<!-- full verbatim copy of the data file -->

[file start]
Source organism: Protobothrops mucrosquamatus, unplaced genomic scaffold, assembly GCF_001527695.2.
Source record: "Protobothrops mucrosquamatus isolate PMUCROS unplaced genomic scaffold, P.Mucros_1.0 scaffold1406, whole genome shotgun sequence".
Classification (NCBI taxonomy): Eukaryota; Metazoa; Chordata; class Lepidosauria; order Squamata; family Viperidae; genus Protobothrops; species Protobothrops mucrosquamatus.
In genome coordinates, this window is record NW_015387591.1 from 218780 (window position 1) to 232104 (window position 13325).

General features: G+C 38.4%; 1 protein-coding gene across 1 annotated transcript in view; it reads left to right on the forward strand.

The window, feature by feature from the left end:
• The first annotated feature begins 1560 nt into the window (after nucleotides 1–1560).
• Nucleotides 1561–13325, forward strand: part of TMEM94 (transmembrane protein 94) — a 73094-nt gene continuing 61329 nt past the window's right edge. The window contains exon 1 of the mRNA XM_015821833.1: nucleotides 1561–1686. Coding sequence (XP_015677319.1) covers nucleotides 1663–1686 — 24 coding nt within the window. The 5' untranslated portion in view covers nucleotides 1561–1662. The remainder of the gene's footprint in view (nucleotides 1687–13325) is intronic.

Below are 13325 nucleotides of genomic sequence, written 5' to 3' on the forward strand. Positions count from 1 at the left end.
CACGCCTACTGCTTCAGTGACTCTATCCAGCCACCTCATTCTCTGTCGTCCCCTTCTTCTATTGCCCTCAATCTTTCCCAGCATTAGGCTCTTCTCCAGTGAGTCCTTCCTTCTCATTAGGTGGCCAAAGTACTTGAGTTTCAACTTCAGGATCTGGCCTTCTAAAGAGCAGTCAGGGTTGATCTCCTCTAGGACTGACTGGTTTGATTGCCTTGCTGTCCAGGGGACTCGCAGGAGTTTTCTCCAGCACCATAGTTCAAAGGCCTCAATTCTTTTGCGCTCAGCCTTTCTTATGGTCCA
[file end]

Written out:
Source organism: Protobothrops mucrosquamatus, unplaced genomic scaffold, assembly GCF_001527695.2.
Source record: "Protobothrops mucrosquamatus isolate PMUCROS unplaced genomic scaffold, P.Mucros_1.0 scaffold1406, whole genome shotgun sequence".
Classification (NCBI taxonomy): Eukaryota; Metazoa; Chordata; class Lepidosauria; order Squamata; family Viperidae; genus Protobothrops; species Protobothrops mucrosquamatus.
In genome coordinates, this window is record NW_015387591.1 from 218780 (window position 1) to 232104 (window position 13325).

General features: G+C 38.4%; 1 protein-coding gene across 1 annotated transcript in view; it reads left to right on the forward strand.

The window, feature by feature from the left end:
• The first annotated feature begins 1560 nt into the window (after nucleotides 1–1560).
• Nucleotides 1561–13325, forward strand: part of TMEM94 (transmembrane protein 94) — a 73094-nt gene continuing 61329 nt past the window's right edge. The window contains exon 1 of the mRNA XM_015821833.1: nucleotides 1561–1686. Coding sequence (XP_015677319.1) covers nucleotides 1663–1686 — 24 coding nt within the window. The 5' untranslated portion in view covers nucleotides 1561–1662. The remainder of the gene's footprint in view (nucleotides 1687–13325) is intronic.

Below are 13325 nucleotides of genomic sequence, written 5' to 3' on the forward strand. Positions count from 1 at the left end.
CACGCCTACTGCTTCAGTGACTCTATCCAGCCACCTCATTCTCTGTCGTCCCCTTCTTCTATTGCCCTCAATCTTTCCCAGCATTAGGCTCTTCTCCAGTGAGTCCTTCCTTCTCATTAGGTGGCCAAAGTACTTGAGTTTCAACTTCAGGATCTGGCCTTCTAAAGAGCAGTCAGGGTTGATCTCCTCTAGGACTGACTGGTTTGATTGCCTTGCTGTCCAGGGGACTCGCAGGAGTTTTCTCCAGCACCATAGTTCAAAGGCCTCAATTCTTTTGCGCTCAGCCTTTCTTATGGTCCA